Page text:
shadow/land Off Broadway Review: In The Eye of Hurricane Katrina

Ruth and her mother Magalee are stuck in Shadowland, a place that was once their family’s source of pride, a jazz club that had the distinction of being the first air-conditioned hotel for Black people in the whole segregated city of New Orleans. But the club had gone into decline – so had the family, and the community in which it’s located and 80-year-old Magalee herself,  (suffering from “middle stage dementia”) — long before August 29, 2005, the day that Hurricane Katrina made landfall.  And now on that day, the two women are trapped by the storm.

 “shadow/land,” the first of  playwright Erika Dickerson-Despenza’s planned ten-play cycle about Hurricane Katrina and its aftermath, was first produced two years ago (a year into the COVID-19 shutdown) as an audio drama. The podcast told much of its story through the sounds of violent weather,  breaking glass, panicked 911 calls;  water flooding, dogs growling, helicopters passing by overhead.

Now the same director, Candis C. Jones, has created a new production, on stage at the Public Theater, so radically different – and yet so essentially the same – that the productions feel like a useful lesson in the theatrical arts. 

The soundscape is still important,  but it’s primarily the soundscape of  language,  a poetic gumbo thick with what the playwright herself calls “the weight and rhythm” of local allusions and regional Black vernacular — always pleasing to the ear even when the meaning of many of the words is not clear.

On stage at the Public Theater, the poetry is now enhanced by the visuals – indeed, at times made palpable. This is true from the very beginning of the play, when a character named  Grand Marshal (Christine Shepard) shimmies their way around the auditorium. The character is dressed in topcoat and festive hat, sequined sash,  and white gloves, while holding a fringed parasol, as if leading a parade – or, more precisely. one of New Orleans’ famed jazz funerals. The entertaining outfit (kudos to costume designer Azalea Fairley) is thus foreboding — and a clear clue.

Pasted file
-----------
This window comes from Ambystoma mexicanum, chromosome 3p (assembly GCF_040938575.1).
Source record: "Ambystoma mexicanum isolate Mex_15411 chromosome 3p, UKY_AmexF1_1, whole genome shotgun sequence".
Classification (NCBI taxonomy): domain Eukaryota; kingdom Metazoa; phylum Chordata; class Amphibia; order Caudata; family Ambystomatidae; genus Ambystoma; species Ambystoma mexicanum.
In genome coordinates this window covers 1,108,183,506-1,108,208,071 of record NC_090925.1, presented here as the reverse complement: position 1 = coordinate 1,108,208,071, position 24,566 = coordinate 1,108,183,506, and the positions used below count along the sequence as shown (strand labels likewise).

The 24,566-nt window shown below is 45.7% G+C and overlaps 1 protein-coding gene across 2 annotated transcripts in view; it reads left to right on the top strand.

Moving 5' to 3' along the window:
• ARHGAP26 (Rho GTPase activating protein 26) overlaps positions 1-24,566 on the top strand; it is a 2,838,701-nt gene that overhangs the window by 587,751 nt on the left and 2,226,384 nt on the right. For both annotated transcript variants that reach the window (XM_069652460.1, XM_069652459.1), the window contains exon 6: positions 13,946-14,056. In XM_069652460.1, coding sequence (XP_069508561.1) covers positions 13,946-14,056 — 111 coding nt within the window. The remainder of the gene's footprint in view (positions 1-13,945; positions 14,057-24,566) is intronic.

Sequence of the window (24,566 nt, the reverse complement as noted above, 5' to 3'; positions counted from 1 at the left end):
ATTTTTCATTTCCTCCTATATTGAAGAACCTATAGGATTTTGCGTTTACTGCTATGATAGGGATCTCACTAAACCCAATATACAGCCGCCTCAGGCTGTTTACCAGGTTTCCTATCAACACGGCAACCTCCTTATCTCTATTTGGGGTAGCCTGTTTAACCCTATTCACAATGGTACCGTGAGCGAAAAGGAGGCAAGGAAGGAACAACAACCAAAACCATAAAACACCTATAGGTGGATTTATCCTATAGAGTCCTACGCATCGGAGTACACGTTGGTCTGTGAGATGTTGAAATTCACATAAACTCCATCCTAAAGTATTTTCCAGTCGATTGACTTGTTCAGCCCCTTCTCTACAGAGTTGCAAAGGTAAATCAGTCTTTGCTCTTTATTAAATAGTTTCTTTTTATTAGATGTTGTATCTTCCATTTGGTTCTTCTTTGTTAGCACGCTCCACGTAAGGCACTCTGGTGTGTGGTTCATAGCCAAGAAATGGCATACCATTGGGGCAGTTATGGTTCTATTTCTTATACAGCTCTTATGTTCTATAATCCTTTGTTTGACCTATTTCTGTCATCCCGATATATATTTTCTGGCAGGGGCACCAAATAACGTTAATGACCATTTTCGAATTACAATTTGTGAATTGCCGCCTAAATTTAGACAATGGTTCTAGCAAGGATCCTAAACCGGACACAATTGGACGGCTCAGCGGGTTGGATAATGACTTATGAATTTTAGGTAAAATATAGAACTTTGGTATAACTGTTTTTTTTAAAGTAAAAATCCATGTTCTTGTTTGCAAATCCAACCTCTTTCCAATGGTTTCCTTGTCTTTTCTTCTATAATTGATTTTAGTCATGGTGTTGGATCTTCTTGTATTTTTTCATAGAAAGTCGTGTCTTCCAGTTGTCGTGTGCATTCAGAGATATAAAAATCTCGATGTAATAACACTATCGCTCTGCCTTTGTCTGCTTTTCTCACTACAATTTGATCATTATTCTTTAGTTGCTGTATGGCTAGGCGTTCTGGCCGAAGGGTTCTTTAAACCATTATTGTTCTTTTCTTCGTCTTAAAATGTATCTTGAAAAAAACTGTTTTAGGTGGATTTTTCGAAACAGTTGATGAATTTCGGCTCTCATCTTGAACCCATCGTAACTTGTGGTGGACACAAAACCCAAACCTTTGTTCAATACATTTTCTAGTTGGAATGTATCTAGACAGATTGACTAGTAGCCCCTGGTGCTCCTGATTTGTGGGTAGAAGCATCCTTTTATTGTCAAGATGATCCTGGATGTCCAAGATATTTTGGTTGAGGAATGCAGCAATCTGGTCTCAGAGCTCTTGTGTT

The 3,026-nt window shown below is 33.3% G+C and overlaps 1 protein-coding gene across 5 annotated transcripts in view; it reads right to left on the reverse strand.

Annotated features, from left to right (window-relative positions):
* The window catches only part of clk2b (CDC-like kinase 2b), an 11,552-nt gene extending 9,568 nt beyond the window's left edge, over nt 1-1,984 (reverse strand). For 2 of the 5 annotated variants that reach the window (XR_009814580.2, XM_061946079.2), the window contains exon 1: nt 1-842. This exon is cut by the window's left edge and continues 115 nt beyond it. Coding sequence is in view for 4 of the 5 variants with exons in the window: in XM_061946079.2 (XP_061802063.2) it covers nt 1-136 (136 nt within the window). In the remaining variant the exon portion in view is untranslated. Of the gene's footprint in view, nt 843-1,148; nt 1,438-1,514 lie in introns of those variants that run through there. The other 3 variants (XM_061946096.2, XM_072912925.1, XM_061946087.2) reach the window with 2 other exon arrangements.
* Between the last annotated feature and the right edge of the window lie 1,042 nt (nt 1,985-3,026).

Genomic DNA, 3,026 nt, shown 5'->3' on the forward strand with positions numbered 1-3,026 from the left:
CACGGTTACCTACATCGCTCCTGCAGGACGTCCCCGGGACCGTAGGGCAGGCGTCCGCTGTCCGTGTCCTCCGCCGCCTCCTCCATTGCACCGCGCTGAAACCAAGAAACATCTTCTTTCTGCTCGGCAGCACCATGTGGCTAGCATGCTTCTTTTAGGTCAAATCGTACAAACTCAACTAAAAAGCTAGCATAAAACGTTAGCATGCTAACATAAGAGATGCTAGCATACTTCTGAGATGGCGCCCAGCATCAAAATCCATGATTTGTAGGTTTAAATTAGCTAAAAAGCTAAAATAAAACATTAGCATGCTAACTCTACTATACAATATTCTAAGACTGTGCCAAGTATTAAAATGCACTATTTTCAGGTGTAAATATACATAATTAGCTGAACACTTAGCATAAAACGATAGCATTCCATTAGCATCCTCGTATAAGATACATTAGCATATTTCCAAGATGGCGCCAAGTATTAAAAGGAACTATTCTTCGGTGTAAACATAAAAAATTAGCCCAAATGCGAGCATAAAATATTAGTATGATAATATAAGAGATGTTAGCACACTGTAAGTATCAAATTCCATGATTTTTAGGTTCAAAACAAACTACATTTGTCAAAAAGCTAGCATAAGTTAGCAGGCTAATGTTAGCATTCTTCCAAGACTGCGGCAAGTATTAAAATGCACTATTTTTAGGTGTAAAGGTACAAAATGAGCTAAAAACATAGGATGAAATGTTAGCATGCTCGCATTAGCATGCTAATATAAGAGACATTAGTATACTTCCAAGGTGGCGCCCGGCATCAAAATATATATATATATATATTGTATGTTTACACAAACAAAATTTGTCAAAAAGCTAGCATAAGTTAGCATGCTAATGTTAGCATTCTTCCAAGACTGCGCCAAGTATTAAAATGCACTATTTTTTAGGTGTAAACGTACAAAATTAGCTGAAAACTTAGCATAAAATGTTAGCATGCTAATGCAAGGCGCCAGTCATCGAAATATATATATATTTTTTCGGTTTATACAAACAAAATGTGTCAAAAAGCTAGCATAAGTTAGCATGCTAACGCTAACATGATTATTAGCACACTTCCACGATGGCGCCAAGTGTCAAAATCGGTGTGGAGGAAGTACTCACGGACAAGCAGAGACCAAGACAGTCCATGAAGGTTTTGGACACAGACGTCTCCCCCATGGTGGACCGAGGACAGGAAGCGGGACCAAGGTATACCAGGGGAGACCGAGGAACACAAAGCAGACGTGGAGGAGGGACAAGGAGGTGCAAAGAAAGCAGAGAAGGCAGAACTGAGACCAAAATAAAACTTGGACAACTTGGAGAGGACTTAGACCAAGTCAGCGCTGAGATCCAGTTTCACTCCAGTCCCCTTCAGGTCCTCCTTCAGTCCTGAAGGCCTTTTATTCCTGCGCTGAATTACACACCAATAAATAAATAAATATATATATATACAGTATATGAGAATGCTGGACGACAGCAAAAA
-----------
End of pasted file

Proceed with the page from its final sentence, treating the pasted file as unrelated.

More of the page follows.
Now when the Grand Marshal tells us “you protest the wet, clinging heat knowing/ you come here to be touched,” it feels almost literal.  In the audio drama, the character was called the griot, whose words felt less within our reach.

Scenic designer Jason Ardizzone-West, in creating an old bar beneath a wall festooned with photographs celebrating its history, helps us understand the once solid legacy of the family business, and lighting designer Jeanette Oi-Suk Yew makes us feel how much it is now in the shadows (and, by extension, suggests the larger issue of the erasure of Black history.)  As the storm worsens, the designers bring us closer to the horror.

Lizan Mitchell, who played Magalee so persuasively in the audio drama, is back, ably aided by Joniece Abbott-Pratt as Ruth, her exasperated daughter trying to get her to face what she sees as their harsh reality:

Ruth: “we have to sell shadowland/ we can talk about it more in the car/ but mr. anderson expectin dat property sale agreement soon as the storm pass.”

Magalee: “i aint studyin you/mr. anderson/ no paper/ or no storm/ i was two when they blew up the caernarvon levee with dat damn dynamite boomin like a st. augustine bass drum/
& im still here/ i was 40 when betsy came through blowin her trumpet/ & im still here/ & ima be here afta katrina hardens into a gnarled cackle/ ev’ry storm just a jealous band memba vyin for the spotlight/ tryna top the last solo.”

In the past two years, I’ve seen three other plays by Erika Dickerson-Despenza. The best-known was the Susan Smith Blackburn Prize prize-winner “cullud wattah,” which tells the story of the Flint water scandal through the impact of the contaminated water system on a fictional family of five Black women. Another   “[hieroglyph],” was a later play in her Katrina cycle, featuring Ruth’s husband Ernest and daughter Davis, mentioned but unseen in “shadow/land.” It struck me how much more plainspoken the dialogue in “[hieroglyph]” is and how heavily it emphasizes the visual; the plot revolves around art student Davis’s obsession with artistic symbols. This says two things to me – how expansive Dickerson-Despenza’s talent, and how Davis could explain why the Public Theater’s staging of “shadow/land” makes a difference

Public Theater through May 28
Running time: 90 minutes with no intermission
Tickets: $60-$160 + fees
Written by Erika Dickerson-Despenza
Directed by Candis C. Jones,
Scenic design by Jason Ardizzone-West, costume design by Azalea Fairley, lighting design by Jeanette Oi-Suk Yew, sound design by Palmer Hefferan, original music composed by Delfeayo Marsalis, hair, wig and makeup design by Earon Chew Nealey, prop manager Amanda Perry, intimacy coordinator Ann James, movement director Jill M. Vallery, voice and speech coach, Julie Congress, dialect coach Dawn-Elin Fraser,  dramaturg Nissy Aya
Cast: Joniece Abbott-Pratt (Ruth), Lynnette R. Freeman (Ruth Understudy), Perri Gaffney (Magalee Understudy), Lizan Mitchell (Magalee), Christine Shepard (Grand Marshal), and Joy-Marie Thompson (Grand Marshal Understudy).

Photographs by Joan Marcus

Author: New York Theater

Jonathan Mandell is a 3rd generation NYC journalist, who sees shows, reads plays, writes reviews and sometimes talks with people.

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